IMF, World Bank Chiefs Call for Addressing Inequality, Protectionism At Annual Meetings
Issues relating to inequality will be high on the agenda at this weekend’s Annual Meetings of the International Monetary Fund (IMF) and World Bank Group, being held from 7-9 October in Washington.
The meetings held between the two Bretton Woods institutions are expected to focus on how to build a stronger case for closer integration and trade openness, in a climate where globalisation is widely being blamed for generating and perpetuating inequities in the global community.
The meetings are expected to explore ways of handling the impact of globalisation and technology, harnessing digital development, encouraging inclusion and integration, deploying finance for development, managing migration, and stimulating economic growth, among other topics.
The Annual Meetings are held every autumn to give the Board of Governors from each institution the chance to discuss policy issues of global concern, including poverty reduction, economic development, and the effectiveness of aid efforts, and provide an overview of the world economic outlook as well as on global financial markets.
During this process, the IMF’s International Monetary and Finance Committee (IMFC) and the joint World Bank-IMF Development Committee also meet to steer the direction of the two organisations and advise the Boards accordingly. The Annual Meetings are complemented by Spring Meetings, which took place this year during the week of 11-17 April in Washington and also focused heavily on flagging global growth rates. (See Bridges Weekly, 21 April 2016 and 14 April 2016)
Various other constituencies are also slated to hold ministerial-level meetings on the sidelines, such as the G-20, G-24 and the Commonwealth, as in previous years.
Global extreme poverty as well as income inequality both across and within many countries has been decreasing, according to the inaugural study in a new World Bank series on Poverty and Shared Prosperity. However, there is still much to be done, according to World Bank President Jim Yong Kim, who spoke at the Brookings Institution on Monday.
Kim was recently reappointed to a second five-year term at head of the bank, to commence 1 July 2017, following a unanimous decision on behalf of the Board of Executive Directors.
“Today’s report identifies strategies to address inequality that even the poorest nations can adopt – whether through conditional cash transfer, connecting farmers to markets, or rural electrification. The lesson is that inequality is not an unsolvable mystery,” he said.
As part of a pathway towards ending extreme poverty by 2030 and further minimising inequality, Kim has singled out inclusive and sustainable economic growth through private sector investment in infrastructure, where emerging and low-income economies currently face a gap of US$1.5 trillion dollars a year in financing.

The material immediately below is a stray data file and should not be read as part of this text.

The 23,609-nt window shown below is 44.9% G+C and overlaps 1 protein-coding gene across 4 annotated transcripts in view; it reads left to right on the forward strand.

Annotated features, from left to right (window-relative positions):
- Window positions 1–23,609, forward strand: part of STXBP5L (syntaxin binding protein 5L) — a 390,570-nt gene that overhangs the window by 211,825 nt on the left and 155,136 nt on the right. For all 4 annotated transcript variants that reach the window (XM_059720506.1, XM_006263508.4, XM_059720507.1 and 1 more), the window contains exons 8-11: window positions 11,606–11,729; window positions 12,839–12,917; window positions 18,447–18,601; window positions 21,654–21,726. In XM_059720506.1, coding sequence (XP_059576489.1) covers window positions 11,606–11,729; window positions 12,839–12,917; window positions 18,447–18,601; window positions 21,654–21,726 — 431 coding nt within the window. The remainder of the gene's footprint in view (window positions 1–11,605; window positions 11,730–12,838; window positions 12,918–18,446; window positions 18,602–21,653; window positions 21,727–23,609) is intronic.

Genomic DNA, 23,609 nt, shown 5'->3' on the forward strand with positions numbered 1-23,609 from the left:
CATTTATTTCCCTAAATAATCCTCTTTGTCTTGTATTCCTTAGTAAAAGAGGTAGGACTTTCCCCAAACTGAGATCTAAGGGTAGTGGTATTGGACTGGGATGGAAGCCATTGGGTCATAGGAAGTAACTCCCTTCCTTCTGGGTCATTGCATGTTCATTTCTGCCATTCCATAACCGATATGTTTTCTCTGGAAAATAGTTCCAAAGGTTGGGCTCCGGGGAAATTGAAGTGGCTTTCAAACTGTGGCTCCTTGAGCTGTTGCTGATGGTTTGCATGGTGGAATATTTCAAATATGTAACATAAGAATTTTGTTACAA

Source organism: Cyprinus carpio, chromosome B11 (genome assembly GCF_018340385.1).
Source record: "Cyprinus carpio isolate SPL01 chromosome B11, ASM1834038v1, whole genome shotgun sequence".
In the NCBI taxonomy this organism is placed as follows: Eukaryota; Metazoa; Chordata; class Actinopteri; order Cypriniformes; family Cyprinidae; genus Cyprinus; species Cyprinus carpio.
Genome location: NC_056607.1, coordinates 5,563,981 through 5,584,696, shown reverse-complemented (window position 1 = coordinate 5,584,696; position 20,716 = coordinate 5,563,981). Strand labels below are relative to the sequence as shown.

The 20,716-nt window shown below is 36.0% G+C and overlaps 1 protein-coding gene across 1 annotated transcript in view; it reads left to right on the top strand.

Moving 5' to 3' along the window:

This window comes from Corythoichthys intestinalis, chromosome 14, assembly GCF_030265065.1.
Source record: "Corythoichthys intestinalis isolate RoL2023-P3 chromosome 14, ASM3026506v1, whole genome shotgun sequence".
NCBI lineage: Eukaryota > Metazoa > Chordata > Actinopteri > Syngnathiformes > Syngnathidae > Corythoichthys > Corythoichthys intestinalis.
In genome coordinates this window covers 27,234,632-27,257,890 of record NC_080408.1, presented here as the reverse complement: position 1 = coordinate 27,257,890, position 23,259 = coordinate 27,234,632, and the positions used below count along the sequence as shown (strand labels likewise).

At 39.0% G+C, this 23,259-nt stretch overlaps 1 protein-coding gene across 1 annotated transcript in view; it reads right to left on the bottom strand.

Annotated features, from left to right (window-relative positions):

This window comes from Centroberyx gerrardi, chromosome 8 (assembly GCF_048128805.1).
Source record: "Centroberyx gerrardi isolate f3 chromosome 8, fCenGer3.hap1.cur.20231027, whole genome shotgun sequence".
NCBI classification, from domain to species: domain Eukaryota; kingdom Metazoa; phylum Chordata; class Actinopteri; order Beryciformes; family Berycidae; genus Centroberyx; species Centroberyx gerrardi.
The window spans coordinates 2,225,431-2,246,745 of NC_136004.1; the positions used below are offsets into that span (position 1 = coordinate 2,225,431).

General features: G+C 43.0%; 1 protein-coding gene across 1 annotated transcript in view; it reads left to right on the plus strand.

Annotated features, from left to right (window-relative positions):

In addition, he encouraged renewed investment in human capital and attention to matters of health, education, and skills development to help countries to compete in the economy. Kim added that mechanisms should be put in place to withstand global shocks, such as those that incurred the financial crisis in 2008.
Keeping protectionist pressures at bay
Mounting frustrations with globalisation and its role in exacerbating inequalities is causing a backlash against integration and rising pressure against entering into trade agreements.
Rising populist pressures have most recently been manifested in the result of the June UK referendum, with nationalistic sentiments echoing across the European continent, as well as the ongoing battle between presidential candidates in the United States over how to approach economic and trade policy in a way that responds to these concerns – an effort that has led both to publicly distance themselves from the Trans-Pacific Partnership (TPP) Agreement, a 12-country deal negotiated under the outgoing Obama Administration. (See Bridges Weekly, 29 September 2016)
Ahead of the upcoming meetings, IMF Managing Director Christine Lagarde has encouraged policymakers in attendance to avoid lending their backing to protectionist policy approaches.
Addressing Northwestern University on 28 September, she focused specifically on the importance of trade – and the risks of turning inward.
“If we were to turn our backs on trade now, we would be choking off a key driver of growth,” she said, referring to trade restrictions as a “clear form of economic malpractice.” The IMF chief cited blockage of access to important economic opportunities, disruption of supply chains, and inflated prices on basic goods as among the consequences that would ensue.
Lagarde harkened back to the history of cooperation in trade and to the 1944 Bretton Woods conference itself to vouch for continued trade openness.
“Since World War Two, trade has been the engine that has propelled economic progress,” she said.
Kim similarly affirmed the message that inward-looking approaches – whether in policy or in partnerships – would prove a hindrance to global growth.
“We need more cooperation, greater economic integration, and stronger partnerships than ever before,” he said, arguing that these would help boost economic growth, while noting that greater emphasis must be put on ensuring that growth is equitable and inclusive.
ICTSD reporting; “Backlash to World Economic Order Clouds Outlook at IMF Talks,” BLOOMBERG, 4 October 2016.